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Juice Box. Low. Coffee. Breakfast. Joslin.

August 22, 2012

Monday I had my tri/quarter annual Joslin appointment.  (Tri/quarter means that it is supposed to be quarter, but we need two people who have availability!)  I drove in there not knowing what my A1C would be, but also not enjoying where my diabetes has been.  I was freaking out about it on my drive in until I remembered that I love my doctor and NO MATTER where I am, I would leave feeling empowered.

Waiting

As I was driving into that section of town, I knew that I was low.  I also knew that I threw that car into park at 10:25 and I’m supposed to be in the lab at 10:30.  It never fails that there is a line at check in and it’s right in the middle of a hallway where you’re always in the way and NOTHING to lean on.  I get to check in and it all goes smoothly and I find a seat near the lab door because I know if I don’t sit there I’m never going to hear them call my name.  I test and I’m 54.  And I pull a juice box out of my purse.  I then hear my Dex going off telling me I am low.  Then they call my name.  Luckily I had THE nicest lab tech I’ve ever had.
LT: When is the last time you ate?
Me: Uhhhh, Well I had a juice box?  I’m low.  But I did eat breakfast, AND COFFEE! this morning.
LT: Okay.  When were you low?
Me: I was finishing my juice when you called my name.
LT: Okay.  I do still need to test your blood sugar with my meter.  Is that okay?
Me: Yes.  52.
LT: So you’re going down.
Me: I don’t if I’d call that dooooooown.
LT: Would you like me to get you juice?
Me: YES!
And of course my finger would not stop bleeding (it still hurts!).  So we finished up with all of the boring stuff and then I went to wait for the endo.  At which point I realize how crazy I must’ve sounded.  I was mortified and shaky and yet realizing that if there is a place to have a “shitfaced low,” Joslin is the place.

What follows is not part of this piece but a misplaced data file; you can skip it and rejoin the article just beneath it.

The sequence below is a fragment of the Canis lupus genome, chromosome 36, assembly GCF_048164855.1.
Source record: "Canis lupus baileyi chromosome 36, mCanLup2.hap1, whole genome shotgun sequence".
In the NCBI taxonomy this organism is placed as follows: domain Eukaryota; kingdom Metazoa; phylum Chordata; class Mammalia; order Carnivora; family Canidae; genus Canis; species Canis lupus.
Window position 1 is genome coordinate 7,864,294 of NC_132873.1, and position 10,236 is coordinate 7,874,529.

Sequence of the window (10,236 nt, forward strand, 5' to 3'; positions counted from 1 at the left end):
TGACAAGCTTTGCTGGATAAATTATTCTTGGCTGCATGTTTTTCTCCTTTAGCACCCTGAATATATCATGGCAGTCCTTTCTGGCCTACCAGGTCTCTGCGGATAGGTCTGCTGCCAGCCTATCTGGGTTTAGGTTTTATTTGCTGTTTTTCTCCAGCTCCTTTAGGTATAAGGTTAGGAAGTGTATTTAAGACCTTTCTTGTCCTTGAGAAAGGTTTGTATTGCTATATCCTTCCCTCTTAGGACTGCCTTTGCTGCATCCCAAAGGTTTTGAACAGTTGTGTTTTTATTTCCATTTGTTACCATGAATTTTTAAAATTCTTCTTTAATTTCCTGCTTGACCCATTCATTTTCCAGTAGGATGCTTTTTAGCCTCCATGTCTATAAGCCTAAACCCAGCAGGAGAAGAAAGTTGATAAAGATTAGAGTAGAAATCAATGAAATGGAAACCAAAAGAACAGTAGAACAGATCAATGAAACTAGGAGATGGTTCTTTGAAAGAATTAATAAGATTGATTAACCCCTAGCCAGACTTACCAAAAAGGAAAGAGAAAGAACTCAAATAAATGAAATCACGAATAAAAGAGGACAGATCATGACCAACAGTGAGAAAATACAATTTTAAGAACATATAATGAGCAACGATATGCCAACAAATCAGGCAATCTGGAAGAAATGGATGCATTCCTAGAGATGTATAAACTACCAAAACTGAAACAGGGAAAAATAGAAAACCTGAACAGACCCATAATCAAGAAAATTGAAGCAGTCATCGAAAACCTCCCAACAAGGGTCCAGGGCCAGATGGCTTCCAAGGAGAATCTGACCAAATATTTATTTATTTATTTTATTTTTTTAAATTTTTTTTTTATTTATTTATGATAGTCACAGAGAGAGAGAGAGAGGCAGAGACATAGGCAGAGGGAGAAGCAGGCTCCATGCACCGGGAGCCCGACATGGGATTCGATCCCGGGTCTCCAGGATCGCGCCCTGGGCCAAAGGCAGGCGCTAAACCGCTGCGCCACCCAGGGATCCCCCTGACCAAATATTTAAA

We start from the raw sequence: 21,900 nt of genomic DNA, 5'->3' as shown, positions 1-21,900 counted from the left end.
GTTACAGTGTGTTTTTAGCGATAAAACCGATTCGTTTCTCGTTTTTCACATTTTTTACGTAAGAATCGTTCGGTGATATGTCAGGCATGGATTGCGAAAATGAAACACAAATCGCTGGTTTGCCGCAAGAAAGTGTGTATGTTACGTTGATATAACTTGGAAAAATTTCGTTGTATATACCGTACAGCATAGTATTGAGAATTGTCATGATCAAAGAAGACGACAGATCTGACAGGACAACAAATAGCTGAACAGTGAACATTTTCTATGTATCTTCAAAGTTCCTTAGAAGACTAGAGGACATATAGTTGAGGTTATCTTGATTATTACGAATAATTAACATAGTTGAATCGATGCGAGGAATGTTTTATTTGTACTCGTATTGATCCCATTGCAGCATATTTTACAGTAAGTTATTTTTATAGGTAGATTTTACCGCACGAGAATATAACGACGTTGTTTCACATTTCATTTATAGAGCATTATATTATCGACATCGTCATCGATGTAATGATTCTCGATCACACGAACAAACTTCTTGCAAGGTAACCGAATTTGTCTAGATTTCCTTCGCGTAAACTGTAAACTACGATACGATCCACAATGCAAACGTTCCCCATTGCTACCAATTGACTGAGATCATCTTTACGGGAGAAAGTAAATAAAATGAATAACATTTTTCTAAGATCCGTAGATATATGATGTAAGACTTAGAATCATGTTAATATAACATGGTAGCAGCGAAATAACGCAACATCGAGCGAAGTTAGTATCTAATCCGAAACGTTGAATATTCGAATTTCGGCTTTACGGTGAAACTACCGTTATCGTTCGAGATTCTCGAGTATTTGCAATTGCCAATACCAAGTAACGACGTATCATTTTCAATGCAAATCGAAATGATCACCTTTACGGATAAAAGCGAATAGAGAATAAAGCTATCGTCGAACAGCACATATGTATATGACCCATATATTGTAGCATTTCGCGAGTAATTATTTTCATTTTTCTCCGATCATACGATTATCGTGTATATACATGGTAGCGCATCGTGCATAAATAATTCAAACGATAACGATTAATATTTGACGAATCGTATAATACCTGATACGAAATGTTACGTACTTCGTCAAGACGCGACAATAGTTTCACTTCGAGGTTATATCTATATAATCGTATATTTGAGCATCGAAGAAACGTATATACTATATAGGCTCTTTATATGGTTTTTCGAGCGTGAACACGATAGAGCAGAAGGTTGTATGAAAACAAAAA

I went in to see the doctor and I immediately felt like I was okay.  I still was all sorts of discombobulated.  However, she is one of those people who makes me think that the world and me are perfect.  Especially with a broken pancreas.  We talked about my Dexcom graphs and how I shouldn’t recommend to others to not go to the CGM class before starting.  (Woops!  Don’t do it!)  I explained to her how busy my summer is and how I had no free time and how it’s far too exciting to wait!  She laughed at me, and then I went on to tell her all about all of my resources.

I went on to say how I felt like diabetes is crazy and I’m sure my A1C is too and this and that and I hate diabetes and and and.  She interrupted me and told me that my A1C has gone from 8.3 to 7.4.  Whaaaaaaaaaaaaaaaa?! Surely this can’t be me?!  But then I think about it and it does make sense because I was so mad that my A1C was above 8 again that I was determined to get it back.  And back I did!  Neither one of us is crediting the Dexcom,  since an A1C covers three months, but it is probably (absolutely) helping.  I told her how I feel like lately I’ve been hanging out in the 200s and it just sits and sits and sits and when I’m finally starving, it comes back down, just to go back up.  I also said, maybe it has always done this, but now I can see it.  So we upped my meal boluses and lowered my basals.  Today, post breakfast, I didn’t go above 180 🙂 It seems that something might be working and I couldn’t be happier.

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4 Comments leave one →
  1. August 22, 2012 12:46 PM

    yay for awesome doctors and empowerment!

    I once had an endo-office low that left me shaking and sweating and eating crackers in the doctor’s office. So nice to have someone who’s understanding during a debilitating low….

  2. August 22, 2012 9:18 PM

    That you felt happy and confident before you got your A1C is a testament to how good your doctor is (and those Twitter folks you embedded in there). That you felt happy and confident AFTER you learned your A1C is a testament to yourself and how you’ve improved your control since the last time. It’s great to have both!

    • October 5, 2012 6:54 PM

      Thanks Scott! I really do try to work hard on paying attention to diabetes and I am very lucky with my doctor. I just wish everyone could be this lucky!

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